The faltering economy has forced many people to make sacrifices. But what about their furry family members? I’ve heard stories of people eating Ramen noodles in order to buy pet food and forgoing gym memberships in favor of doggy daycare. However, unexpected vet bills can be the tipping point. Injuries often lead to thousands of dollars in surgery, leaving many pet owners with little choice but to choose what has been called “economic euthanasia.”

Marley, a terrier mix puppy in Florida, found himself in a similar situation when he was attacked by another dog. His owner couldn’t afford to fix his wounds, fractures and dislocated jaw, opting to end his suffering by putting him to sleep.

Luckily Marley was rescued by Heidi’s Legacy, but even a grant and discounted vet rates couldn’t cover his expensive surgeries. The rescue group then turned to fundraising web site, Fundable, to collect donations for the balance. So far, thanks to many generous pet lovers, they’ve already reached 38 percent of their $550 goal.

While there are plenty of rescue dogs, like Marley, who have fundraising web pages, Fundable is filled with regular pet owners who have lost their job or put their vet bill on a credit card hoping to pay it off during better times. Fundable currently has 67 ongoing collections that come up under a search for “dog,” each with its own heartbreaking story.

Personally, I’ve found the canine community to be incredibly supportive. From giving job advice to an unemployed obedience club member to supporting a fellow agility competitor’s cancer fund, I’ve seen dog people step up to the plate for one another time and time again. So it doesn’t surprise me that Fundable has been successful in reaching out to pet lovers all over the internet to help those in need.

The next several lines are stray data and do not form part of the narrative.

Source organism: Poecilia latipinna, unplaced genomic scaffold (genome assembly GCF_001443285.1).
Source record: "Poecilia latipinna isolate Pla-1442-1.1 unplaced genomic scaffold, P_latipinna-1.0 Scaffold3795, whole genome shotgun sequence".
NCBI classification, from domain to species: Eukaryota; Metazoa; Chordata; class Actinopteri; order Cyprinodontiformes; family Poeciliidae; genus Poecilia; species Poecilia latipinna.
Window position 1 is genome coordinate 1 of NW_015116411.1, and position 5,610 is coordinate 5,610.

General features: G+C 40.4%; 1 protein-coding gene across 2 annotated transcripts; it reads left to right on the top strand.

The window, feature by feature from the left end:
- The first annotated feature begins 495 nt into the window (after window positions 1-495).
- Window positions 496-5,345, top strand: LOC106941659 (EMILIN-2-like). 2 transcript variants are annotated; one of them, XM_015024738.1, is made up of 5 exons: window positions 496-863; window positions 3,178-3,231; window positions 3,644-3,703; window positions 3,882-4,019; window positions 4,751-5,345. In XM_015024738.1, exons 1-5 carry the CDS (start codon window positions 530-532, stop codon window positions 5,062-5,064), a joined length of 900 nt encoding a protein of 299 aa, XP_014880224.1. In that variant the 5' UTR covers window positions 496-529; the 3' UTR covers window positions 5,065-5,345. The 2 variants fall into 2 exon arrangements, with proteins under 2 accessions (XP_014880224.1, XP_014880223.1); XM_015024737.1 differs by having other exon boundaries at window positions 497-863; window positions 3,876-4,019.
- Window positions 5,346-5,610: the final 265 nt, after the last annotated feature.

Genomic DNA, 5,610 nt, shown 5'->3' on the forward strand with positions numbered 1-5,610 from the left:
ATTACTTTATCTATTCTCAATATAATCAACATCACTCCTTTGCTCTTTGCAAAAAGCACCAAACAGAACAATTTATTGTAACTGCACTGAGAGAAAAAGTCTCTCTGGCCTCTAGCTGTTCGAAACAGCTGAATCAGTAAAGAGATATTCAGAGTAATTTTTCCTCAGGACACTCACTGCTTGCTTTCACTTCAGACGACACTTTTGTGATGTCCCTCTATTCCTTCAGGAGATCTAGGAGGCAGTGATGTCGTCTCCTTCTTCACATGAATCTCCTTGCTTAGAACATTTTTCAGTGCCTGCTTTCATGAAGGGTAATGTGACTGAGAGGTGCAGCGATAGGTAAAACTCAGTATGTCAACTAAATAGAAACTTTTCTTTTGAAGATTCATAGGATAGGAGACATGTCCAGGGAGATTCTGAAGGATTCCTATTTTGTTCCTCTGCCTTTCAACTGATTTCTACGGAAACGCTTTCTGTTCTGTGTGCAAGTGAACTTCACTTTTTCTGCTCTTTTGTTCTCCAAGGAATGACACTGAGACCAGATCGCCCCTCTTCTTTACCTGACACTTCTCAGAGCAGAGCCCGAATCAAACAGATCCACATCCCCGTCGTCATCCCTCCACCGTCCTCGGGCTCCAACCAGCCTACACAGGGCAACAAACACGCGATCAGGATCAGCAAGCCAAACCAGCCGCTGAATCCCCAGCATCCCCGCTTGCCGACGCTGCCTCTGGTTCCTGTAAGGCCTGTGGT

Dog's Life: Lifestyle
Survivor, Doggy Edition
A canine castaway survives on an island for four months.

In November, the unthinkable happened to the Griffith family during a family boat trip. Their Australian Cattle Dog, Sophie Tucker, fell overboard into the choppy waters off the coast of Queensland, Australia. The family was devastated but after an unsuccessful search, the Griffiths thought they’d never see their beloved dog again.

Last month, a family friend passed along news about a dog on Saint Bees Island that was found hunting native goats. The Griffiths were skeptical that this could be Sophie Tucker, but when they learned that Queensland Parks and Wildlife was bringing the dog back to the mainland, they decided to set up a meeting. 

The Griffiths had a glimmer of hope when they spotted a grey and black dog. Upon calling Sophie Tucker’s name, the dog started whimpering and pawing at the side of the crate. And when the door was opened, their long lost dog ran into their arms, four months after losing her at sea.   

The wildlife rangers believe that Sophie Tucker swam five nautical miles through shark-infested waters to Saint Bees Island where she survived on crabs and baby goats.

Have you ever wondered if your dog could survive in the wild? My dogs certainly chase squirrels but I’m not quite sure they’d know what to do even if they could catch up with the lightening fast critters. But it seems as though our dogs’ survival instincts may be stronger than we think!

 

Check out a video of Sophie back home with her family:

Dog's Life: Lifestyle
An Award Show Fit for A Dog
Winners announced for the 2009 Canis Film Festival.